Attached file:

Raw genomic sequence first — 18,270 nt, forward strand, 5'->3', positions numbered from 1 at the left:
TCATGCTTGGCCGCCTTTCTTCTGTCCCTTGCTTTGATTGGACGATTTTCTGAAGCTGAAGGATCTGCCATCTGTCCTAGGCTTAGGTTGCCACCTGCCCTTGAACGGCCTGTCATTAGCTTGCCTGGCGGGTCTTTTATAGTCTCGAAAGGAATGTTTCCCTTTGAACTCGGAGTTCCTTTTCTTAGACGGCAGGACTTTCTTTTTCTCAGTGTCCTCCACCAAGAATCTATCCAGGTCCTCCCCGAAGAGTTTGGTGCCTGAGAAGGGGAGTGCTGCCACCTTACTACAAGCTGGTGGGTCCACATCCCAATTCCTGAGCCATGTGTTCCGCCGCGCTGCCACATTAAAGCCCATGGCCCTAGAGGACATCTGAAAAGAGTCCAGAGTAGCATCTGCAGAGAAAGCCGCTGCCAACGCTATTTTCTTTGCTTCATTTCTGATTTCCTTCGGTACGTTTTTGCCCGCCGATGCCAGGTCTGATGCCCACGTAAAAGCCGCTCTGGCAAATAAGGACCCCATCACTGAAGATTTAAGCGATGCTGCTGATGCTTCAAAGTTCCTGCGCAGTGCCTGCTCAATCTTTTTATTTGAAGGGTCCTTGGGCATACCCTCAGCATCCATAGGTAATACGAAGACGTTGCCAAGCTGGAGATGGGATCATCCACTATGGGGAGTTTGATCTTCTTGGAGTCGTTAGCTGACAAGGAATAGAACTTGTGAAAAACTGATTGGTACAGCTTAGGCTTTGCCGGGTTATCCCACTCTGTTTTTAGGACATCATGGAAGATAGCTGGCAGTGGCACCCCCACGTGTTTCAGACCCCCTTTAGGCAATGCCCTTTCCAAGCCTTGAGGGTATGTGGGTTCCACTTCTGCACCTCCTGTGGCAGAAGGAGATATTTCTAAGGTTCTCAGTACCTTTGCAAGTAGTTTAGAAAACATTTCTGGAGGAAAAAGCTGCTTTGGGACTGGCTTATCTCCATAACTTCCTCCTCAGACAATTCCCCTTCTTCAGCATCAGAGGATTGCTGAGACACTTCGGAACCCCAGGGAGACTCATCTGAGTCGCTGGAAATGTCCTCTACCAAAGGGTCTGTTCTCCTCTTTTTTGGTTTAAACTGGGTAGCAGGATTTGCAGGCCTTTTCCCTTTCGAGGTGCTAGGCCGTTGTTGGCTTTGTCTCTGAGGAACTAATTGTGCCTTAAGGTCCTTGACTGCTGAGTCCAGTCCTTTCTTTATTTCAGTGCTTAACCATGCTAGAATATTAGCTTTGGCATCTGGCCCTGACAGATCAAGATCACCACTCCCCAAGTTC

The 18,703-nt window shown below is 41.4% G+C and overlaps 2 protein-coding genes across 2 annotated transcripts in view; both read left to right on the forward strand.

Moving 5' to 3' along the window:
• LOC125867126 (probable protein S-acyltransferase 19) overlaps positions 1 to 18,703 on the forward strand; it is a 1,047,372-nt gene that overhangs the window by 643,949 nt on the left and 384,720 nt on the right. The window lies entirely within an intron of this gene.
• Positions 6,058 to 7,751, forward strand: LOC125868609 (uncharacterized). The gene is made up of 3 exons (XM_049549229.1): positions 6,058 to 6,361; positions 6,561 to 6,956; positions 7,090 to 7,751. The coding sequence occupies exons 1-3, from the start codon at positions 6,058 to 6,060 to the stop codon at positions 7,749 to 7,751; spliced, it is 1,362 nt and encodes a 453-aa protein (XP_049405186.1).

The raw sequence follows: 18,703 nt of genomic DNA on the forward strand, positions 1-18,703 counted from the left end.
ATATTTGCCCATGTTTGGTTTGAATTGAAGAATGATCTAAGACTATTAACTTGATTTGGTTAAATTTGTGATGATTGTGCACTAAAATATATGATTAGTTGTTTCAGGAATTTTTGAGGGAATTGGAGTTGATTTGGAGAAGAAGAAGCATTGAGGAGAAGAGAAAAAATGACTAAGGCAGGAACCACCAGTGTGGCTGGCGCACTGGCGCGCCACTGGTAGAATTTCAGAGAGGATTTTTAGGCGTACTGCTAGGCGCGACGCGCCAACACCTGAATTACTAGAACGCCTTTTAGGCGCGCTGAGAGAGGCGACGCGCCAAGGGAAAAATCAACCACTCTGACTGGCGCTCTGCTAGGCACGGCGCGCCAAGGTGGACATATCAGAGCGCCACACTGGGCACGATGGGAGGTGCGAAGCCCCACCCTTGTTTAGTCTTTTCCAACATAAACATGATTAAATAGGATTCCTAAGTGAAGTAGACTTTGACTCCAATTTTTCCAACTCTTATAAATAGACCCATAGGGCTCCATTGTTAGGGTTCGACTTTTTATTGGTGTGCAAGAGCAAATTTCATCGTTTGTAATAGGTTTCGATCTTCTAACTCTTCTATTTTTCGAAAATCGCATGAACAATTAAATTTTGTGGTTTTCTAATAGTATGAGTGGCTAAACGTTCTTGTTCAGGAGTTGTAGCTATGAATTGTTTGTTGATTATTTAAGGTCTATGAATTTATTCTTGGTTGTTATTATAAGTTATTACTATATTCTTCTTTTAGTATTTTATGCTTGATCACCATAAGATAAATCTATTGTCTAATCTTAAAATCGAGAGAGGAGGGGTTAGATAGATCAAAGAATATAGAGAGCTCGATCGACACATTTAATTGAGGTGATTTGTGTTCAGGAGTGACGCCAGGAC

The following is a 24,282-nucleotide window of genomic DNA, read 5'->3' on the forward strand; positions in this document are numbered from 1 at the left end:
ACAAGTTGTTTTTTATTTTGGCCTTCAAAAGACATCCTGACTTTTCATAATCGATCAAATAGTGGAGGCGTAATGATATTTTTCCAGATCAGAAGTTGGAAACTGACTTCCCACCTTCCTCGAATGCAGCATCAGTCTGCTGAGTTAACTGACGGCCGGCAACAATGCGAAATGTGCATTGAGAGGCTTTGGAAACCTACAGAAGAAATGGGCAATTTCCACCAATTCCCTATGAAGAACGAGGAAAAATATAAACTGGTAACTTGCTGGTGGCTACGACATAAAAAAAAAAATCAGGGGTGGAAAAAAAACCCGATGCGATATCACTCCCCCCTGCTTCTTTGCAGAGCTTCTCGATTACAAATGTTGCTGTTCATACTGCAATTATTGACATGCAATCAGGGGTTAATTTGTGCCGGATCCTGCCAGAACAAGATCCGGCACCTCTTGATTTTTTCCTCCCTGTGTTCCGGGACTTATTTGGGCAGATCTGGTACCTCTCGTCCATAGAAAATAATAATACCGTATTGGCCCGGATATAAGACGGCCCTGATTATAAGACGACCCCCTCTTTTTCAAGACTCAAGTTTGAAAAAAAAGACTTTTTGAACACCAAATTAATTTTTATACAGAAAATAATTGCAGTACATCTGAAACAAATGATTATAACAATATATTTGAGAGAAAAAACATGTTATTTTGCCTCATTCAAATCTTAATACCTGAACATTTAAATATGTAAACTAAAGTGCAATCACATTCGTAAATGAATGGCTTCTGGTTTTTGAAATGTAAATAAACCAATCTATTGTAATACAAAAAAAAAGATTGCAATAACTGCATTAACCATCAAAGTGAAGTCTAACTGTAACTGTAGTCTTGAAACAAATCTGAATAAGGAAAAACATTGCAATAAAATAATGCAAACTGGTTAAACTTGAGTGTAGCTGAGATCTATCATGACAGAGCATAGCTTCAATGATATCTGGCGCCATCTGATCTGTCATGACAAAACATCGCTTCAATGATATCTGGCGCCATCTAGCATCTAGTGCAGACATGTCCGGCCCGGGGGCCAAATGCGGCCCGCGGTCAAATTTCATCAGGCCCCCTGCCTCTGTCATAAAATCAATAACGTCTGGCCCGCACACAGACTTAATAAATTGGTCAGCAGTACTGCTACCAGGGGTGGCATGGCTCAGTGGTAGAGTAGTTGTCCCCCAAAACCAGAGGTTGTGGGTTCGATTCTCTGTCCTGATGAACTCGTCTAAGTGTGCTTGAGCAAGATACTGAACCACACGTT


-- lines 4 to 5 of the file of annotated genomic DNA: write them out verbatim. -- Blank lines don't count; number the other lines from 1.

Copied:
Moving 5' to 3' along the window:
• LOC125867126 (probable protein S-acyltransferase 19) overlaps positions 1 to 18,703 on the forward strand; it is a 1,047,372-nt gene that overhangs the window by 643,949 nt on the left and 384,720 nt on the right. The window lies entirely within an intron of this gene.